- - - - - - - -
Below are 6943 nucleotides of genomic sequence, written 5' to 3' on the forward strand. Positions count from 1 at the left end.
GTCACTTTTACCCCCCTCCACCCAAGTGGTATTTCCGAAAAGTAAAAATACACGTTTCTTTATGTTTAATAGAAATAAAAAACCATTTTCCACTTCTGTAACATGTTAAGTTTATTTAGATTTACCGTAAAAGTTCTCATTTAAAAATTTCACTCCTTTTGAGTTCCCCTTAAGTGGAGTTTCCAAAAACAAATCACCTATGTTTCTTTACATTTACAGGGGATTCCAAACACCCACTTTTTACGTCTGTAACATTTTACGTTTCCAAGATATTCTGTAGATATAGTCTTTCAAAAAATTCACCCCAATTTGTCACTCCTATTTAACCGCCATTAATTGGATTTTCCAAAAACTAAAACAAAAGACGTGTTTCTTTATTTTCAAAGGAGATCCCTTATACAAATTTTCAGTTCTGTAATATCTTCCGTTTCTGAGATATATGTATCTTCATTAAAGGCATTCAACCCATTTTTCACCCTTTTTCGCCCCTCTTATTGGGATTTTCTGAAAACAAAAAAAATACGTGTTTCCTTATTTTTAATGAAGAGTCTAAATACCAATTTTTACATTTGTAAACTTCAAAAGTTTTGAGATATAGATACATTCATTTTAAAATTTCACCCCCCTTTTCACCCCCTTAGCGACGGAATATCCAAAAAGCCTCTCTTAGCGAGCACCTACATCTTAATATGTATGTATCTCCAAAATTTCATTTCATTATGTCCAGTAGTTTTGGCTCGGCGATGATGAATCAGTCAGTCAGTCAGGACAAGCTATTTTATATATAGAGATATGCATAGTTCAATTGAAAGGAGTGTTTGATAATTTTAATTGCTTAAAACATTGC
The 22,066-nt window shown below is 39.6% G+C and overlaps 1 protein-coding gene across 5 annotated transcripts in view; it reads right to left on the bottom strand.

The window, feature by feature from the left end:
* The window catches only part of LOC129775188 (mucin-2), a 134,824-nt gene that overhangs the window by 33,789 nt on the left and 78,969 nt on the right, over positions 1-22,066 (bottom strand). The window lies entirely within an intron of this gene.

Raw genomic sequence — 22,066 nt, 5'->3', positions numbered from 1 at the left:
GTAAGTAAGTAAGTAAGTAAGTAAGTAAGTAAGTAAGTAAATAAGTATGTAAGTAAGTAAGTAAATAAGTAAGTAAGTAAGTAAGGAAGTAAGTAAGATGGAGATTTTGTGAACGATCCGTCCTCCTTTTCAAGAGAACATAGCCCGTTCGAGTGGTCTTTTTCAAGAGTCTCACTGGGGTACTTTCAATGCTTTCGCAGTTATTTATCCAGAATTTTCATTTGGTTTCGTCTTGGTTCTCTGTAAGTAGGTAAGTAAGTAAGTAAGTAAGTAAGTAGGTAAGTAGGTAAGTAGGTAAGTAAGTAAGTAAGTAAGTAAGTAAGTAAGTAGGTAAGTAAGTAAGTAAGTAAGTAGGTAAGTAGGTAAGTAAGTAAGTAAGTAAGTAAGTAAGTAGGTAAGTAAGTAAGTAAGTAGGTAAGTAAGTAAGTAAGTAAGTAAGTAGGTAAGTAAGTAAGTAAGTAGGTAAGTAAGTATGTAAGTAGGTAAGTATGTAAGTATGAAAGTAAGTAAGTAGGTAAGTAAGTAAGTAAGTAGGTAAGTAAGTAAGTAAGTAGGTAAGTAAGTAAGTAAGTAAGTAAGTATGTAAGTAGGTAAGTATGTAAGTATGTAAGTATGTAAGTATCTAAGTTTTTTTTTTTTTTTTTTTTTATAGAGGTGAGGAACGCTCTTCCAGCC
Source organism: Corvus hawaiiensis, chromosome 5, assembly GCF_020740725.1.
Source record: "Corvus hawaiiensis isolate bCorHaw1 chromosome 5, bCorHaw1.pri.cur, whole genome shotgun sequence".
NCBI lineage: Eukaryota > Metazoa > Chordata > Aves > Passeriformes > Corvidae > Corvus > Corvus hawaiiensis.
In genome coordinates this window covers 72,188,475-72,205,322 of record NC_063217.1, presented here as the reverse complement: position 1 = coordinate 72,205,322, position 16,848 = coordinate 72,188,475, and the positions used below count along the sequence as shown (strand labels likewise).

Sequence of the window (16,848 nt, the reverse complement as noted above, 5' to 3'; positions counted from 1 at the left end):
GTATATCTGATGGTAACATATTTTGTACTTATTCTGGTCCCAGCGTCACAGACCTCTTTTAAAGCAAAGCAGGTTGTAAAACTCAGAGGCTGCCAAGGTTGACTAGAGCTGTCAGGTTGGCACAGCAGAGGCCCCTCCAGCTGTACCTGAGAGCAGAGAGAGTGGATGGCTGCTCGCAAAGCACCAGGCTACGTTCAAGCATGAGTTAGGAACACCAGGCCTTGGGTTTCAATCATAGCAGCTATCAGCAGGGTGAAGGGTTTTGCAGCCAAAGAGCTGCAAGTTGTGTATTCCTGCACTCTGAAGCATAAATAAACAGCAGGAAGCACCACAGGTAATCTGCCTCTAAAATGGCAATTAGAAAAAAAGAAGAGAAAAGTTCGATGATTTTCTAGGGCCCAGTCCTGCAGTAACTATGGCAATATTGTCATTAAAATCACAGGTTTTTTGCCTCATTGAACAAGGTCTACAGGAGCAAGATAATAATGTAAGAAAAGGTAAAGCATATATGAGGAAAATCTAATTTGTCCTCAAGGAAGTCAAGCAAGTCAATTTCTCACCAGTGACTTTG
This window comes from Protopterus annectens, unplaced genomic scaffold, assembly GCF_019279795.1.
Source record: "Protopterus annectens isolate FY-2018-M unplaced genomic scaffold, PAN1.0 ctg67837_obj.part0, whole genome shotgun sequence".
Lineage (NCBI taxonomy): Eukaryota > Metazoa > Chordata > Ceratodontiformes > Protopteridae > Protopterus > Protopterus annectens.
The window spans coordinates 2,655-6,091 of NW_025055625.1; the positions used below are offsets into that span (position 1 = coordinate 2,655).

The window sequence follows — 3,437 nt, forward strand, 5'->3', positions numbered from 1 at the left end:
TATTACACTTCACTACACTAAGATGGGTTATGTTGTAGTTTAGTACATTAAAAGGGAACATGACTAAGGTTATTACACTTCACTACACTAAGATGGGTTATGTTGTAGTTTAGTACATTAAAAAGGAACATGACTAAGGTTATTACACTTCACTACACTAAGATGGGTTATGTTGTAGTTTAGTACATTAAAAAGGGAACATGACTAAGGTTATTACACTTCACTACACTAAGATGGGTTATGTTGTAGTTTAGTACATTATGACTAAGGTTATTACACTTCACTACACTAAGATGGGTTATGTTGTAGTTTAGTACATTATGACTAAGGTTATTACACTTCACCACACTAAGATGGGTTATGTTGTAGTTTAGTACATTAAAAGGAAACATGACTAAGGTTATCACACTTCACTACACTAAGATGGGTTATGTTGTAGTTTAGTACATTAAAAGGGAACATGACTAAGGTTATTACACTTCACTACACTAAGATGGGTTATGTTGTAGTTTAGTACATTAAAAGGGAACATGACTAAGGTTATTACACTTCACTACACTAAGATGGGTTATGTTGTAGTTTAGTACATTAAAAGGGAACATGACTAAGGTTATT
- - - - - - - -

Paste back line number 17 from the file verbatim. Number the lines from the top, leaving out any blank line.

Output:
The window spans coordinates 2,655-6,091 of NW_025055625.1; the positions used below are offsets into that span (position 1 = coordinate 2,655).